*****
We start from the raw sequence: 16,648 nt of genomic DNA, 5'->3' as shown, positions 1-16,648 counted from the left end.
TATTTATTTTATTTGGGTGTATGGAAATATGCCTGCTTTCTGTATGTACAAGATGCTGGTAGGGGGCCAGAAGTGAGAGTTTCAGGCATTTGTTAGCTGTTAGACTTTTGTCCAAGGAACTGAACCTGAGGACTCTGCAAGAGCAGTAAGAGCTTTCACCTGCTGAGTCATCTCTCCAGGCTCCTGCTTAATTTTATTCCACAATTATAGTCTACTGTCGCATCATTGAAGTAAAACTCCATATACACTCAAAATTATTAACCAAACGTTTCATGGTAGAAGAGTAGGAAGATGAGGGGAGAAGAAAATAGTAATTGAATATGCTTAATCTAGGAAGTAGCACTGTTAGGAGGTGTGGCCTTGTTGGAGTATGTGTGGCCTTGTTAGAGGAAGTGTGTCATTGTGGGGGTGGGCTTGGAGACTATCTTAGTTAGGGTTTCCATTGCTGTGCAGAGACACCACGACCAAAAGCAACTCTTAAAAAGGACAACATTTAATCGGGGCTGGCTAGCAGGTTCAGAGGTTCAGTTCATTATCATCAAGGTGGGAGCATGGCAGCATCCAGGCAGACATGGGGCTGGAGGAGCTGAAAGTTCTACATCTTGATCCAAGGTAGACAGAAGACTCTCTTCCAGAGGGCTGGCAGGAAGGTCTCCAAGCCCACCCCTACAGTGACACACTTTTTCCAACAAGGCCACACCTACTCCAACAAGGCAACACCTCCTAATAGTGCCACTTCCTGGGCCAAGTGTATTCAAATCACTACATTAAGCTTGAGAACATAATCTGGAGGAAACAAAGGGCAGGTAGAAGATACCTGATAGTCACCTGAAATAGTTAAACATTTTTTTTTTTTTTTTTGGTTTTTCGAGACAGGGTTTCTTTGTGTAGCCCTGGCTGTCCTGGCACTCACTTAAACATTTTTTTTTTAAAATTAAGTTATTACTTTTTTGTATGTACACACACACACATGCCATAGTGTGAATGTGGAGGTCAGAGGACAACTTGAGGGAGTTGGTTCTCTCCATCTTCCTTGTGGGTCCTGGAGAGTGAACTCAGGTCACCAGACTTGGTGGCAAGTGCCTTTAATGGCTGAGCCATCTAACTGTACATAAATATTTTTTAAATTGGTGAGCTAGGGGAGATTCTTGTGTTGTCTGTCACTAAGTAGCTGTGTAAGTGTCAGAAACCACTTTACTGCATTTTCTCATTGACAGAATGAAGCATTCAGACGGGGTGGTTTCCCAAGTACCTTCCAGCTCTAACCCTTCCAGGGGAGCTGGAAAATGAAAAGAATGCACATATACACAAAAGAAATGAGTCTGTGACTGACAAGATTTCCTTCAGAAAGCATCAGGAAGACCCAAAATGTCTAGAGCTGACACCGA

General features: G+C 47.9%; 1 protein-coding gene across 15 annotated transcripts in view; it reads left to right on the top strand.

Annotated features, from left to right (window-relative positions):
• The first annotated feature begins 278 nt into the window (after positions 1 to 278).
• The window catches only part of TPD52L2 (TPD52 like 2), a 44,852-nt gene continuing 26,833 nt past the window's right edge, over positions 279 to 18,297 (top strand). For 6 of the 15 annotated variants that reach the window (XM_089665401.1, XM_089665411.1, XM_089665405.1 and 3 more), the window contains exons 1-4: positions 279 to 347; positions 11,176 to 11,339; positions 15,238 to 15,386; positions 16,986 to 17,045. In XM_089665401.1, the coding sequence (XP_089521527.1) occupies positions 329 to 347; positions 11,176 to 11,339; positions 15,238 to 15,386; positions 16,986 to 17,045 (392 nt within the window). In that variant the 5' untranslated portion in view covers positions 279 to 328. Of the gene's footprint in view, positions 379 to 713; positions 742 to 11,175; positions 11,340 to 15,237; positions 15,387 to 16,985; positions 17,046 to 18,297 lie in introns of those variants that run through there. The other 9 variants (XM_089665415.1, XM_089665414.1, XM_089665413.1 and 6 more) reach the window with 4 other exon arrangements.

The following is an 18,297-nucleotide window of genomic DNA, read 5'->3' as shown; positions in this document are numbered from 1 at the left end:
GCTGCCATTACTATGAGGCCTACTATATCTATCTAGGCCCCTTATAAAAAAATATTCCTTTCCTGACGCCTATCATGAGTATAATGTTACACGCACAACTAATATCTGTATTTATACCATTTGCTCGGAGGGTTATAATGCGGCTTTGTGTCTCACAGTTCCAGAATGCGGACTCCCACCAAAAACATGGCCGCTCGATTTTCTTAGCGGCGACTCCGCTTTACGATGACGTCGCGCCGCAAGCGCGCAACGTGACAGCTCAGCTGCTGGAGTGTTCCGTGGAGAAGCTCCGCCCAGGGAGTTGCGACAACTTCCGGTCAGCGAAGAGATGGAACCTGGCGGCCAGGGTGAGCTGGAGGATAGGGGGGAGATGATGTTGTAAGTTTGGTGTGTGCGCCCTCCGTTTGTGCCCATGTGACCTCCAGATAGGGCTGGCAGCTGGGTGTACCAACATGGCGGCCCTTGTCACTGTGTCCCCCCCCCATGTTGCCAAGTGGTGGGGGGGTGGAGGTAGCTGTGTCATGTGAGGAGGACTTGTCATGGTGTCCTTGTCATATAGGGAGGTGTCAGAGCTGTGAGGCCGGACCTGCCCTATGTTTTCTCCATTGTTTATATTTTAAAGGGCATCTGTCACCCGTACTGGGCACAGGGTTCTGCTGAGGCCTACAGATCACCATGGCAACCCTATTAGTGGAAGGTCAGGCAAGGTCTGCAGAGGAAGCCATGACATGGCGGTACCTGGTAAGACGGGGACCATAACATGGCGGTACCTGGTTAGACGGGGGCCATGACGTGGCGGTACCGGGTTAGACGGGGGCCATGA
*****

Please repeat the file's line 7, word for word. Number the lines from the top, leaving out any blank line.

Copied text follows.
The following is an 18,297-nucleotide window of genomic DNA, read 5'->3' as shown; positions in this document are numbered from 1 at the left end: